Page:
The most critical thing to understand about Venice is that it is a island, or better, a clutch of 118 islands, floating in the middle of a blue-green lagoon. Until the early 1930s this assemblage of islands was completely surrounded by water and accessible only by boat; thanks to the 2.8 mile causeway that was constructed mid-20th century, you can arrive by car, bus, motor coach, or train directly into Venezia Santa Lucia Station. The other obvious means of travel in a lagoon is by water, and in fact there are numerous means of water transportation.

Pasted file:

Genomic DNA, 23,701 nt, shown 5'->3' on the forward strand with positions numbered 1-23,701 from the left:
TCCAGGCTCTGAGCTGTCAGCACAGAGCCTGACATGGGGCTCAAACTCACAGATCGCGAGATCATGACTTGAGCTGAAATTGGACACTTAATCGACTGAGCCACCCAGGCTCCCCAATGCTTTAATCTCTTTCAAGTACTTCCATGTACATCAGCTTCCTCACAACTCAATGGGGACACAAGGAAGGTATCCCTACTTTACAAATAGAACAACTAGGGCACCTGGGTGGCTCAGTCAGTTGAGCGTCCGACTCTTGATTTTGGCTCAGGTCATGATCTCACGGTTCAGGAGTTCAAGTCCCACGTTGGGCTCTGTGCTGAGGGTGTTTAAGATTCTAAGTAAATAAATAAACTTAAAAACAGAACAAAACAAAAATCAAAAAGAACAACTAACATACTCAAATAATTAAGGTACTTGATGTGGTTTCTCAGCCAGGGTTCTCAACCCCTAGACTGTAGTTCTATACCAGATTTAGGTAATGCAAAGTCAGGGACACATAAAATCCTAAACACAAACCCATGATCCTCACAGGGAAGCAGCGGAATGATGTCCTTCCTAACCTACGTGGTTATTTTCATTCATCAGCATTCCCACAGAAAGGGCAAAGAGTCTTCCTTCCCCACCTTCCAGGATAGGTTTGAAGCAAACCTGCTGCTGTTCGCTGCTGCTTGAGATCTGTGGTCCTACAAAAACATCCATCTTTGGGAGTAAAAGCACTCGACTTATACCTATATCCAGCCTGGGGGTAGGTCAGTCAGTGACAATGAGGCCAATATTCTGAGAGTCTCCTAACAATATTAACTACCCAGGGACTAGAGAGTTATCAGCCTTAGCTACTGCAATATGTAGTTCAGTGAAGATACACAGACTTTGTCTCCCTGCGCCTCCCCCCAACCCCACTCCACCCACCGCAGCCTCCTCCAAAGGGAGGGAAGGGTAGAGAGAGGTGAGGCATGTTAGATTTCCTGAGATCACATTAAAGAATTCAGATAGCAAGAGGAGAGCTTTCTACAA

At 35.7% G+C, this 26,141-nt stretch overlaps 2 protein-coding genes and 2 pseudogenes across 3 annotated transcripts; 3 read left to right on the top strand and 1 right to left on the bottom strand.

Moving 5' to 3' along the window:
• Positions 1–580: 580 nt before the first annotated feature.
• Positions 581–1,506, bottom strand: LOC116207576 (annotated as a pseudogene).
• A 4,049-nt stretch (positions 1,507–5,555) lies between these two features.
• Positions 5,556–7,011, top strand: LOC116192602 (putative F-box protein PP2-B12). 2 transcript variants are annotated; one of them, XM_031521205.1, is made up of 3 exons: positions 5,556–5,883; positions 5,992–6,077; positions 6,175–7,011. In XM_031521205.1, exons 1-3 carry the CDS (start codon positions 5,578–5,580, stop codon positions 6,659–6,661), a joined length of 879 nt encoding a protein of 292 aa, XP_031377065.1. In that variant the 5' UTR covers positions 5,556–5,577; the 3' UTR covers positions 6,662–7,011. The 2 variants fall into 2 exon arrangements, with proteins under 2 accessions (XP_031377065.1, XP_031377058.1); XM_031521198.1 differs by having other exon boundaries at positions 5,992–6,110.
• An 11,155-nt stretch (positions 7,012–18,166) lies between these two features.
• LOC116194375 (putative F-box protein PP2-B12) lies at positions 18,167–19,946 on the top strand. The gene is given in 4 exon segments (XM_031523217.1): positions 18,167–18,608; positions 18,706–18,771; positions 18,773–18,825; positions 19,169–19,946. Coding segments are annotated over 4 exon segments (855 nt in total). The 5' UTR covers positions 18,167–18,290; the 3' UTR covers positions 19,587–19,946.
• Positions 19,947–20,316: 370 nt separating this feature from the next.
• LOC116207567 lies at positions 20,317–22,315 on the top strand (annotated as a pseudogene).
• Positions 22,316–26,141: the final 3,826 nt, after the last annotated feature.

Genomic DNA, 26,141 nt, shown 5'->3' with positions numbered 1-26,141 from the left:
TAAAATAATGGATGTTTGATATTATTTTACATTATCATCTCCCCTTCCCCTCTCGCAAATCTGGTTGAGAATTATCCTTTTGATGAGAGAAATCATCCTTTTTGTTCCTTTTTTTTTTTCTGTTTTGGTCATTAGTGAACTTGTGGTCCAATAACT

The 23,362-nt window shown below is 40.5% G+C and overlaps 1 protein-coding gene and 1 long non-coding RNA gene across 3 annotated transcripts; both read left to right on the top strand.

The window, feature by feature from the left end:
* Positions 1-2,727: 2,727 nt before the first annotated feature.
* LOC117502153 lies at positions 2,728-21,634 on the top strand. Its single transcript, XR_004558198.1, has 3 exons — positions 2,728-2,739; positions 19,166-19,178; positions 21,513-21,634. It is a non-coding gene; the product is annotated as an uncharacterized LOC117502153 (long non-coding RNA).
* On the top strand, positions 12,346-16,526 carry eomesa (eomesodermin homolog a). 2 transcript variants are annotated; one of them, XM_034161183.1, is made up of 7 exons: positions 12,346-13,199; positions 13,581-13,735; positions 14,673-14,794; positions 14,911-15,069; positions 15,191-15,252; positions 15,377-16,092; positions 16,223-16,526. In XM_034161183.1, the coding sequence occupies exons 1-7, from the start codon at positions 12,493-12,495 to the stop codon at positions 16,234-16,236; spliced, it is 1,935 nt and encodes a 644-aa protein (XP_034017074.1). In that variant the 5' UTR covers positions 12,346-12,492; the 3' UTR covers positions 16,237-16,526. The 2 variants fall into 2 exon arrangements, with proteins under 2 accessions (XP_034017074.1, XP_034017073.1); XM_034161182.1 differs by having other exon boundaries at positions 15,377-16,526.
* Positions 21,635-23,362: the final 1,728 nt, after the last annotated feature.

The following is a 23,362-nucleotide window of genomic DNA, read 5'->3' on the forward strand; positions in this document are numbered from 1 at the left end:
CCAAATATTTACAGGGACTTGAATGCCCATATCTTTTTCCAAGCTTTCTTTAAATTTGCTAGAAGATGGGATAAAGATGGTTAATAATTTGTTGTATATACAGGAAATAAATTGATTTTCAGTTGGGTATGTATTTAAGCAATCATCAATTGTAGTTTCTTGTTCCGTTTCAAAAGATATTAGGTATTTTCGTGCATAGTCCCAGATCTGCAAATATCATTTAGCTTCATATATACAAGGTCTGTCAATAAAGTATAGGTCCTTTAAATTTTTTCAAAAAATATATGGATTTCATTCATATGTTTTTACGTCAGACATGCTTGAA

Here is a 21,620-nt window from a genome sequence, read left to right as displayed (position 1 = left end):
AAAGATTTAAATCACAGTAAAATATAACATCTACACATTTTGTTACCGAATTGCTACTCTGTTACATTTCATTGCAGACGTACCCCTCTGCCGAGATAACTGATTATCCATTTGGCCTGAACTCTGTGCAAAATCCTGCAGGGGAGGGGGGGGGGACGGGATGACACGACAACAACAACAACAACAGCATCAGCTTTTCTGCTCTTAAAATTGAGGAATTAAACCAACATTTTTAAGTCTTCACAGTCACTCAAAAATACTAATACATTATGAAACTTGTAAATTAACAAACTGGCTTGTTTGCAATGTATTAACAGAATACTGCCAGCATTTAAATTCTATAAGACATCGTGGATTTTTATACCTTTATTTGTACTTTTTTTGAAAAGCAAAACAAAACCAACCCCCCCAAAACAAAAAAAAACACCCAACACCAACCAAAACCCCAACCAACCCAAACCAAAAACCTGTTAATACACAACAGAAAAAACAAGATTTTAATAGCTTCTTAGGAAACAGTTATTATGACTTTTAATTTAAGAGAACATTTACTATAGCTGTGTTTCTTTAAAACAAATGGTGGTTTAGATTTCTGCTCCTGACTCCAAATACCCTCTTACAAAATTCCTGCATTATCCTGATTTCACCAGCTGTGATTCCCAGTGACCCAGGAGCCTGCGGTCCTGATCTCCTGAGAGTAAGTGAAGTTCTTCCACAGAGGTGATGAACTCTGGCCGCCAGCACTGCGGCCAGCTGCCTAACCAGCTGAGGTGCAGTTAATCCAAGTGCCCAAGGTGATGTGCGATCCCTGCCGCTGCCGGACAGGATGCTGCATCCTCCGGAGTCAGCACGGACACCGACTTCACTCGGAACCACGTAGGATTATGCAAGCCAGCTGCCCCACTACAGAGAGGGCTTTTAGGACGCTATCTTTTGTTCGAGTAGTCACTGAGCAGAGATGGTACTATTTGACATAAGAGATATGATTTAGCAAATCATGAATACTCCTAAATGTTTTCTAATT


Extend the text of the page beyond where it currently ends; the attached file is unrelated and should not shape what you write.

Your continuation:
The good news is that the Venice’s Marco Polo airport is new, small, and easy to manage. It’s not a hub, but a destination, which reduces the Foreign Airport Intimidation Factor significantly.
Like the airport, the Venezia Santa Lucia station is a destination, not a hub, and so is not large. It can become quite busy, but is still fairly easy to navigate and find the information you need.
Your goal to be to drop your car, not to park it — because no matter what, you can’t drive a car in Venice.